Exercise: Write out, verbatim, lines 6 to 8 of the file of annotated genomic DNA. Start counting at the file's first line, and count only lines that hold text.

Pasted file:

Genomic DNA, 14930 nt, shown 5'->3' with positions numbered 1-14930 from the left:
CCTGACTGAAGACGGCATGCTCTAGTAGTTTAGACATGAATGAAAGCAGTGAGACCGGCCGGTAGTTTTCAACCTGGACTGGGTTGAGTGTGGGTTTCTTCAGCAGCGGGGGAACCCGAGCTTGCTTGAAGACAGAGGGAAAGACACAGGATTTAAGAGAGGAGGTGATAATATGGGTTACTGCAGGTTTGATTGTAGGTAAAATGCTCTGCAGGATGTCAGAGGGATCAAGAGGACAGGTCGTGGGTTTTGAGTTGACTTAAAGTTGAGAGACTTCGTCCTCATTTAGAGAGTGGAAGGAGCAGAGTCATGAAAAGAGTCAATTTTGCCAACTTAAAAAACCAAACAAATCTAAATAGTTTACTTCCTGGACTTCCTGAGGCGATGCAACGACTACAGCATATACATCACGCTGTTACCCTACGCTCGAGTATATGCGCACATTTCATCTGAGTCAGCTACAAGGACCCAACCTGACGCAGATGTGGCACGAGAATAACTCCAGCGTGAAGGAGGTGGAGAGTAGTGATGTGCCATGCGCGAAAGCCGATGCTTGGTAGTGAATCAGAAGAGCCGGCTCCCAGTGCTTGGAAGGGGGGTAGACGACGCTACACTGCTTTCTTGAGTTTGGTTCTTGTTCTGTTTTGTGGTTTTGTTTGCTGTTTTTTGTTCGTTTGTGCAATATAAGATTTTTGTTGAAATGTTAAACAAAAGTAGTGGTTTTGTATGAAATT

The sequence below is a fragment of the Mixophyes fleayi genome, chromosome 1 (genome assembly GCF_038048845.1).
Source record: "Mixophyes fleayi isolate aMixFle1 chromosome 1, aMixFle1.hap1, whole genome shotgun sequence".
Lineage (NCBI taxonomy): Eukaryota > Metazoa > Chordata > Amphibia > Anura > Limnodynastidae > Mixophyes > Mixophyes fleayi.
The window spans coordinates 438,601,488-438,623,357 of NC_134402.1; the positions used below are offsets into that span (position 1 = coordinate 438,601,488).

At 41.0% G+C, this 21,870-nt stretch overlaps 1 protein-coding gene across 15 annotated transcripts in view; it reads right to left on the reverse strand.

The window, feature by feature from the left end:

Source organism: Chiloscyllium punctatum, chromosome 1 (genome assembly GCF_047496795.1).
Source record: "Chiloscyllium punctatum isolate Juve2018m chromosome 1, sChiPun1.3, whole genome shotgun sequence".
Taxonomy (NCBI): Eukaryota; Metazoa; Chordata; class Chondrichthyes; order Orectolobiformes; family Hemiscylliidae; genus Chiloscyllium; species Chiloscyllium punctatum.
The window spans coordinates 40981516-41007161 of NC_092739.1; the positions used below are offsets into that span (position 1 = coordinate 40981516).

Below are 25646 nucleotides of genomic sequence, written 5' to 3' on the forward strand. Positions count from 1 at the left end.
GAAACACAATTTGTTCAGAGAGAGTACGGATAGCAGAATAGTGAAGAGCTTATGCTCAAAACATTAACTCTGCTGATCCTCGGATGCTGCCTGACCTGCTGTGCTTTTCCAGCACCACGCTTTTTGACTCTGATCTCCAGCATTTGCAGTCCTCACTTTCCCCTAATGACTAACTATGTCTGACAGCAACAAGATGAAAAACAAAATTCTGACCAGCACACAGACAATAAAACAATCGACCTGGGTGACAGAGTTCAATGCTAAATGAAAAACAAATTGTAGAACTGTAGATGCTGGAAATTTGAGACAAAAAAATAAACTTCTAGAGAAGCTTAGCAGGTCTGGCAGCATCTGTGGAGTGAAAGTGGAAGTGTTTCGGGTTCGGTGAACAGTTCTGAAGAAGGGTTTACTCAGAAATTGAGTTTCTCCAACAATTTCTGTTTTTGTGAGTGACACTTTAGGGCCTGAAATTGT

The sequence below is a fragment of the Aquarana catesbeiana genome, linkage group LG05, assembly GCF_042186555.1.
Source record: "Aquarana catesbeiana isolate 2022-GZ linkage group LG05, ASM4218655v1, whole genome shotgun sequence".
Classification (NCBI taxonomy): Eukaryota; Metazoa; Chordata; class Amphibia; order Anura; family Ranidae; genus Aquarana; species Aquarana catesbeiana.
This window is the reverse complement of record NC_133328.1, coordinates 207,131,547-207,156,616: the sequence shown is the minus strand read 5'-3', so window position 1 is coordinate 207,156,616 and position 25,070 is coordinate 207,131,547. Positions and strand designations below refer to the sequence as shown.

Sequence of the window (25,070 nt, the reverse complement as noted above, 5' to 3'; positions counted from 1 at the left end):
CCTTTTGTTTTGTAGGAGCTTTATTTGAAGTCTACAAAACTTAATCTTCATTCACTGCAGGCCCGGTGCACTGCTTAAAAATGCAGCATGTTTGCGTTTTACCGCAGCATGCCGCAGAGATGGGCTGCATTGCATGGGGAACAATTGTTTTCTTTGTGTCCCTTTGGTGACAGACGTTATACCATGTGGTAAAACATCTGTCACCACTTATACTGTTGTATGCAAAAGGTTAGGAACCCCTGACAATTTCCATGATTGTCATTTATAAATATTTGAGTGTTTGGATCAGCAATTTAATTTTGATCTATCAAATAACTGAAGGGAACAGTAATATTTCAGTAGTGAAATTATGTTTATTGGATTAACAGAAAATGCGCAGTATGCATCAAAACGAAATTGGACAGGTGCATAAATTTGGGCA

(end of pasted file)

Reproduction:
The window spans coordinates 438,601,488-438,623,357 of NC_134402.1; the positions used below are offsets into that span (position 1 = coordinate 438,601,488).

At 41.0% G+C, this 21,870-nt stretch overlaps 1 protein-coding gene across 15 annotated transcripts in view; it reads right to left on the reverse strand.

The window, feature by feature from the left end: